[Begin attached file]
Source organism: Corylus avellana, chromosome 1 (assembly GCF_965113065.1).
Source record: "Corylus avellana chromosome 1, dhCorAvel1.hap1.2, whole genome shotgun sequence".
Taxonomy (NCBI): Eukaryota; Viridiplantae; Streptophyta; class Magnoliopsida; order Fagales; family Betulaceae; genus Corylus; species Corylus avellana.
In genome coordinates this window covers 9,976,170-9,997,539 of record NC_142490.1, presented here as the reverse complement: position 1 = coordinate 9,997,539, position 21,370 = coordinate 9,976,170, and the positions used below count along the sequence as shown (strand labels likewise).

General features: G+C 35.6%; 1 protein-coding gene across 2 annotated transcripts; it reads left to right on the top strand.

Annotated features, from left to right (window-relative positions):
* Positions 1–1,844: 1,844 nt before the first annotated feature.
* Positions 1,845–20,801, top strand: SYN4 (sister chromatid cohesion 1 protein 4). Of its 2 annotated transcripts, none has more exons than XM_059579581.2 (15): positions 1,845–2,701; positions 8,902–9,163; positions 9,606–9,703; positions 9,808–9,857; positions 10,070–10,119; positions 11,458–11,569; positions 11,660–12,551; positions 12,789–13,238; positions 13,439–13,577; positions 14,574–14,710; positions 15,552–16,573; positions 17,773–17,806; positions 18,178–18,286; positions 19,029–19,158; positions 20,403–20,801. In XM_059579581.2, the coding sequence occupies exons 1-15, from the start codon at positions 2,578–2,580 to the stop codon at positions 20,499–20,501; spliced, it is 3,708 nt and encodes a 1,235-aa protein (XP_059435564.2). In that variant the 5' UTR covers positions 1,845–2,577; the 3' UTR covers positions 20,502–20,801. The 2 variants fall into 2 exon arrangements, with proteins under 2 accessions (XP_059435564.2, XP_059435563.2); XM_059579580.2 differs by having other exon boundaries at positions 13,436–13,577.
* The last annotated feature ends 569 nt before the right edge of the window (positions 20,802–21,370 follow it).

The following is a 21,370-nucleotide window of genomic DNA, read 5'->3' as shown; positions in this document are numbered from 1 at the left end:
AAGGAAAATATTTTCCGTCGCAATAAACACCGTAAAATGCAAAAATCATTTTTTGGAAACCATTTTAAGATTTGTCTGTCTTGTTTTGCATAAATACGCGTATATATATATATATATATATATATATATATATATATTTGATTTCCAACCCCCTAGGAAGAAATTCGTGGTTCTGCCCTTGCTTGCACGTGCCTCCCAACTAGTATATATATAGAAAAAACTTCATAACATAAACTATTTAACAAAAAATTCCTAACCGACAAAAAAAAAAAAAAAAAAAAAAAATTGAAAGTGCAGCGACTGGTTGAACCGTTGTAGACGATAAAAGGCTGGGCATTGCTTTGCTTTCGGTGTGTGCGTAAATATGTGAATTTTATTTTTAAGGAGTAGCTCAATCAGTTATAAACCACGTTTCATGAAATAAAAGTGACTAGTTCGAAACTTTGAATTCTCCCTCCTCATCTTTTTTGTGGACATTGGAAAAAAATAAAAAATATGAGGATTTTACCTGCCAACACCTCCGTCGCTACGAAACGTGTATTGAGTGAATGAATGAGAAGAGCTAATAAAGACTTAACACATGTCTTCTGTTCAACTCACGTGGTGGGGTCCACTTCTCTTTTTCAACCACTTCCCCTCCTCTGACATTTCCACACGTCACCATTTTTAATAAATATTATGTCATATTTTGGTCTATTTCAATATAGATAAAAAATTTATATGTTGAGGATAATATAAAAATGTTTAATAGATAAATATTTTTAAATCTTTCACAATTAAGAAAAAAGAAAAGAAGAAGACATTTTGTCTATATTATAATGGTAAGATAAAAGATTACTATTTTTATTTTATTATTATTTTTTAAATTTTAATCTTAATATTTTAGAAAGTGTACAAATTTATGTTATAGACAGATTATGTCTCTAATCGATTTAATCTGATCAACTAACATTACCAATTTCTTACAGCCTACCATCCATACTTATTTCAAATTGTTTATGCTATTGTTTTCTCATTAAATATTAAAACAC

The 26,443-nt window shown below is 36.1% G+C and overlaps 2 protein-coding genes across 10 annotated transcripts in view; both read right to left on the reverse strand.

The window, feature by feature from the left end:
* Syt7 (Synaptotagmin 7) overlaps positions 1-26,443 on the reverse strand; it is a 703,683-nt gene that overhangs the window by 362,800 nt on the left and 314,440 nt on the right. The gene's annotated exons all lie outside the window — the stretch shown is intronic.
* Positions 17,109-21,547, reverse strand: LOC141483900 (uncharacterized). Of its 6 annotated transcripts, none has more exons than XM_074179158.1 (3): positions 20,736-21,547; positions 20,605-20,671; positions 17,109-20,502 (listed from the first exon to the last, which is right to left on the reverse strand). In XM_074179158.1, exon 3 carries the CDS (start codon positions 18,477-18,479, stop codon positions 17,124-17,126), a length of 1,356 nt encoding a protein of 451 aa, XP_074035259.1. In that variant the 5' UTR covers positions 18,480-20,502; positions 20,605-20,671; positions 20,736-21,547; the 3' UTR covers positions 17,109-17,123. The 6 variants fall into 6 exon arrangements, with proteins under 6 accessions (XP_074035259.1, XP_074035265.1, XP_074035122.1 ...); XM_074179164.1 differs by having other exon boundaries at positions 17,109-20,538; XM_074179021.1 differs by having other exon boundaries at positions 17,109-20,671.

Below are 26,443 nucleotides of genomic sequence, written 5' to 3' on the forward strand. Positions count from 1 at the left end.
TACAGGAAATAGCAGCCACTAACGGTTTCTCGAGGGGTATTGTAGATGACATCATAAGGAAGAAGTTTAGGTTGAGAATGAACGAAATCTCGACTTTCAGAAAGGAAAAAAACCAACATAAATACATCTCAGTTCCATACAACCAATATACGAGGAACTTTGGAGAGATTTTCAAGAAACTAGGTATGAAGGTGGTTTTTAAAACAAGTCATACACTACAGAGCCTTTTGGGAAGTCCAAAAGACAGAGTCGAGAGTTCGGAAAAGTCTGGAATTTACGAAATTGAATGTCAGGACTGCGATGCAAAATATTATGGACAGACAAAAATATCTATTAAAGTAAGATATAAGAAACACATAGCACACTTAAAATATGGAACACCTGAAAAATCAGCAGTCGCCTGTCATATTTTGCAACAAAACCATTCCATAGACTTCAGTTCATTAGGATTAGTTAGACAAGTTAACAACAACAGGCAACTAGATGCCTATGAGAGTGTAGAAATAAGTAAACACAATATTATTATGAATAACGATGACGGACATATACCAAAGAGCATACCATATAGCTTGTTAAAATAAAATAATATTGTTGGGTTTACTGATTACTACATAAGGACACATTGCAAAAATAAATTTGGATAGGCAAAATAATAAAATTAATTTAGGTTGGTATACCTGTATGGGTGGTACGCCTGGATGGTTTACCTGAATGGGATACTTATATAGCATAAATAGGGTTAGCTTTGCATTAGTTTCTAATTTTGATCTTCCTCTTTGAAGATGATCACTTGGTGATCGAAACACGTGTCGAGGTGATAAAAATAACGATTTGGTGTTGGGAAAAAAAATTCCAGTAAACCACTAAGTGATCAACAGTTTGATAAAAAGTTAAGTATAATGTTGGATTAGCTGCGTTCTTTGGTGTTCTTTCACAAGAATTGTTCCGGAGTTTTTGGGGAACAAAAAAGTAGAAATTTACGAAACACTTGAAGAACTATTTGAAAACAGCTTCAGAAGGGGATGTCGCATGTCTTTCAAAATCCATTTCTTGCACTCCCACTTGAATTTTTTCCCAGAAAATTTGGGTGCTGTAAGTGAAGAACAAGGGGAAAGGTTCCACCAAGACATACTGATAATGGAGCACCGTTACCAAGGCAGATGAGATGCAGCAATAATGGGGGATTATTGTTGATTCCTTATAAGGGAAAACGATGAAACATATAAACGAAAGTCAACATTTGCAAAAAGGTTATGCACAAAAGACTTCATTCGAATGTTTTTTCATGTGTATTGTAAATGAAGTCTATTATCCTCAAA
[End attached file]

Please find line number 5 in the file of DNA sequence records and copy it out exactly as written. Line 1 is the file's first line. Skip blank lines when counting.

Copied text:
General features: G+C 35.6%; 1 protein-coding gene across 2 annotated transcripts; it reads left to right on the top strand.